All of Noren’s nine European Tour wins have come since that week at Royal Birkdale and six of them have come in the last two years, enhancing his reputation considerably, so improving on an already impressive result at this course nine years ago looks inevitable.
The next natural step for Noren is to contend on the final day of a major and I have no doubts now that should Noren find himself in contention come the weekend, he will be more than capable of converting and winning his first major. The Open Championship provides Noren with the best chance of winning a major, as he has struggled to make an impression state-side throughout his career. A T5 at the World Matchplay and a T10 at this year’s Players Championship suggests he’s heading in the right direction in that respect but there is no doubt that Noren feels much more comfortable in Europe, even at this stage of his career.
Statistically, Noren ranks 2nd in Scrambling on the European Tour and whilst he ranks a lowly 219th in Driving Accuracy, he has looked well in control of his ball off tee when winning and in contention, which has been more often than not this season. Taking driver out of his hand on many holes is only going to increase his chance of success as well.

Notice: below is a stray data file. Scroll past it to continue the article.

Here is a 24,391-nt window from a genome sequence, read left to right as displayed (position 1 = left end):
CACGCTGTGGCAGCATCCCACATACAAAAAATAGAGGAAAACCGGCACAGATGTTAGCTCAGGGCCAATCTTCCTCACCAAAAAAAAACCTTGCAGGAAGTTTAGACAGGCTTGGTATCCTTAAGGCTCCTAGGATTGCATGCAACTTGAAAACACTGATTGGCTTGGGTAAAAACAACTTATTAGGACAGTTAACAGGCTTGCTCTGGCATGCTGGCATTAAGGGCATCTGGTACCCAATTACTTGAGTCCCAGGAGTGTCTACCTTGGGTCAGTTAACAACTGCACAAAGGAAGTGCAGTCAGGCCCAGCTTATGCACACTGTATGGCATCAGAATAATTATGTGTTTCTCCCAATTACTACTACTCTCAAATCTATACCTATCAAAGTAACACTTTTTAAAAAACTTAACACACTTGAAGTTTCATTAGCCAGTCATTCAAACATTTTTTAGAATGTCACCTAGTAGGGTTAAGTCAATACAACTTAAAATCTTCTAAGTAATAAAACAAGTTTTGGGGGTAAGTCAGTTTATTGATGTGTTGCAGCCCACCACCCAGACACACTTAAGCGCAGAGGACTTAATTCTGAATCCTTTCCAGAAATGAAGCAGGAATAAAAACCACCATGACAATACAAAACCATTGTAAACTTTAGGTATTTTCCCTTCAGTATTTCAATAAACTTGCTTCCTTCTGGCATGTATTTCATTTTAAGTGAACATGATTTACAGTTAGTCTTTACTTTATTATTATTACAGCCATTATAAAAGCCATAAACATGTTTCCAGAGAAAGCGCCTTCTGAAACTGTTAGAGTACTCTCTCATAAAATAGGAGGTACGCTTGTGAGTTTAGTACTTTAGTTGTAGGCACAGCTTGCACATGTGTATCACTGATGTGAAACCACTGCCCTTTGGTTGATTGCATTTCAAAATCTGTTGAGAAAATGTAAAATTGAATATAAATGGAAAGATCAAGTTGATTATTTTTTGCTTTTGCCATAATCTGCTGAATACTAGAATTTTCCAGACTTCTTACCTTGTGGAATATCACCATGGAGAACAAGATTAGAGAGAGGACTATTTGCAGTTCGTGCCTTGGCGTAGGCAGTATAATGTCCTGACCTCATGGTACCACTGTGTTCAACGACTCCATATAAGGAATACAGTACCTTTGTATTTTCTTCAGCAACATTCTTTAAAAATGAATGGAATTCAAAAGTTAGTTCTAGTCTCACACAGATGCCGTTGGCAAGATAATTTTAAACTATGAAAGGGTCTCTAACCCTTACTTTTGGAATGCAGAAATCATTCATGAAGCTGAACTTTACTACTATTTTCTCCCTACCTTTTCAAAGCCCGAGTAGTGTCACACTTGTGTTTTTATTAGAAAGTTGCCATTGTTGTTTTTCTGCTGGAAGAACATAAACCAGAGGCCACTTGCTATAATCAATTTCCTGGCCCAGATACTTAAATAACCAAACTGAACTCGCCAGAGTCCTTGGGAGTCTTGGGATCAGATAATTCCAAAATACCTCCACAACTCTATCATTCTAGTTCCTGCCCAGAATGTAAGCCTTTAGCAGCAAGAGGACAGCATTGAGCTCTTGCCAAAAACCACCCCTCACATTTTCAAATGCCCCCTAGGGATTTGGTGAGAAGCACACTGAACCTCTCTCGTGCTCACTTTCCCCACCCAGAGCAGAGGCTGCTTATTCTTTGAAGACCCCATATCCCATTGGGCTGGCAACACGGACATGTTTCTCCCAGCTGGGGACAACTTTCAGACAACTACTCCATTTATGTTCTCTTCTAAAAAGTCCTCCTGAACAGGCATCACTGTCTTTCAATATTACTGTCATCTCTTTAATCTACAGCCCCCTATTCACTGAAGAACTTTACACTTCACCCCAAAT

At 55/1 you are getting the 9th best player in the world, who can boast six victories since the start of June 2015.
Zach Johnson 100/1 (General) 1pt e/w:
It has not been the best of seasons for the 2015 Open Championship winner, Zach Johnson but Royal Birkdale looks to a favourable venue for the American to build on his fine recent Open record.
Johnson did play here in 2008 and finished a disappointing T51 but I fully expect him to perform better second time around. Before playing here in 2008, Johnson’s Open record read MC-MC-MC-T20, so he was clearly not a fan of this event. Since his efforts here in 2008 though, his record has been solid with flashes of brilliance. He has now not missed a cut in this event since 2007 with his record from 2009-2016 reading T47-T76-T16-T9-T6-T47-1-T12.